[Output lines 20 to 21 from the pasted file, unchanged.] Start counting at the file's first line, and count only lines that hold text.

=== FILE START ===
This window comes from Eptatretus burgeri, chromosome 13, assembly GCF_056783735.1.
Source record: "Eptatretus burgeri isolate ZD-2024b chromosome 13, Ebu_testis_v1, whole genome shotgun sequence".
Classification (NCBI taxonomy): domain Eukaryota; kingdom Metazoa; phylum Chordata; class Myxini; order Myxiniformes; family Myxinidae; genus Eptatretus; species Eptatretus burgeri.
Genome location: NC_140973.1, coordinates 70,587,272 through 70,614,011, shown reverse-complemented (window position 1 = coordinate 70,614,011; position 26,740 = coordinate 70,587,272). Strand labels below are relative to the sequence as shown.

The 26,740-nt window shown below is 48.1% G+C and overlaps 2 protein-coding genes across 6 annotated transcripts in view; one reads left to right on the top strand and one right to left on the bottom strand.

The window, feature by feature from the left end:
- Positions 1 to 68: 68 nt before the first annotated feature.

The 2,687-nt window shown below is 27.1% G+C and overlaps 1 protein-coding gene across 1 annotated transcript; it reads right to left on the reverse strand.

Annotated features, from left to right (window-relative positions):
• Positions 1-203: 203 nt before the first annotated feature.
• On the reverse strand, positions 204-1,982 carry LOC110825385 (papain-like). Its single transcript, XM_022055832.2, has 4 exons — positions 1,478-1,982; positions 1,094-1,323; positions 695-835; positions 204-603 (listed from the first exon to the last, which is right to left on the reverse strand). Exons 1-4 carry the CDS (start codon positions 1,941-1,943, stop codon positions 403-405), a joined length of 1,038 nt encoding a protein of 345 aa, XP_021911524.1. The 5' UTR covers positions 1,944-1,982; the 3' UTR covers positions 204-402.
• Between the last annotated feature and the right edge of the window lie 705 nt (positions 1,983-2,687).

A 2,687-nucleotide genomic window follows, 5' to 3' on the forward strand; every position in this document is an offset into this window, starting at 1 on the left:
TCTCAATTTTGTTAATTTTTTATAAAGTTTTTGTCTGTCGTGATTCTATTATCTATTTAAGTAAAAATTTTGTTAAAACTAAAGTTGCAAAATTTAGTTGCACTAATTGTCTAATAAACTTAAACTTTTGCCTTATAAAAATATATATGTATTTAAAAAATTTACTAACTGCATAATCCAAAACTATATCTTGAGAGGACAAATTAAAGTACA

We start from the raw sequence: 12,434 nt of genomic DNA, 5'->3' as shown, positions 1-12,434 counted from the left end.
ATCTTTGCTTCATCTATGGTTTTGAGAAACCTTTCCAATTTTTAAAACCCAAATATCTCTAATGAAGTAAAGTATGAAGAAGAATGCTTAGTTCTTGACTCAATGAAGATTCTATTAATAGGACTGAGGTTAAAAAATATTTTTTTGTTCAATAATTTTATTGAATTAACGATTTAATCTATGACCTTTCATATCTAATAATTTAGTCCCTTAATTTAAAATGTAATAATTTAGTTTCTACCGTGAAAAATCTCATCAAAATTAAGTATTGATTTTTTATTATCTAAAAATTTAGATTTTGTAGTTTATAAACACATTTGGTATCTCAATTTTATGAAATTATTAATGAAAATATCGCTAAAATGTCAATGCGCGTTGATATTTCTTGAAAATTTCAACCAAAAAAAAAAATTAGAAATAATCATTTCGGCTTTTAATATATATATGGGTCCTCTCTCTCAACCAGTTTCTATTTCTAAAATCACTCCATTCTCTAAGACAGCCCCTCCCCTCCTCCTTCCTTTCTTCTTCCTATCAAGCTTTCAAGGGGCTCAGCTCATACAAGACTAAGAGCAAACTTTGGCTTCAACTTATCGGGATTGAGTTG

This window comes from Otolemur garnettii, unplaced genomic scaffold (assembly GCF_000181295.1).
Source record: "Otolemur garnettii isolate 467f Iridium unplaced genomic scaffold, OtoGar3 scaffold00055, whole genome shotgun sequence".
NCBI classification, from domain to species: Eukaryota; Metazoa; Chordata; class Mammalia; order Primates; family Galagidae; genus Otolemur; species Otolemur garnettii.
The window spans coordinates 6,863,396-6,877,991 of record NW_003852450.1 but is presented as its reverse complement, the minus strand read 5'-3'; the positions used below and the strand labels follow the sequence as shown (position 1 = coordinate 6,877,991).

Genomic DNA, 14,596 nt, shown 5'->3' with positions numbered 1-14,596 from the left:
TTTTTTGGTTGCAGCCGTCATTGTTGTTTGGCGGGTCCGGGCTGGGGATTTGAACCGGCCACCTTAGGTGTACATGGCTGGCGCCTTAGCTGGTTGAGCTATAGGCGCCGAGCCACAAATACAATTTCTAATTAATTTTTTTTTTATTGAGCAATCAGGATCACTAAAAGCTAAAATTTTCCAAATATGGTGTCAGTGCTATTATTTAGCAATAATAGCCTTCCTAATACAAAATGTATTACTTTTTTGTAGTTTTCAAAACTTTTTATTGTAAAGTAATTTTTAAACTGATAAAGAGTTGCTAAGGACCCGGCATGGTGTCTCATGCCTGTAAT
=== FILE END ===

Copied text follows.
The window spans coordinates 6,863,396-6,877,991 of record NW_003852450.1 but is presented as its reverse complement, the minus strand read 5'-3'; the positions used below and the strand labels follow the sequence as shown (position 1 = coordinate 6,877,991).

Genomic DNA, 14,596 nt, shown 5'->3' with positions numbered 1-14,596 from the left: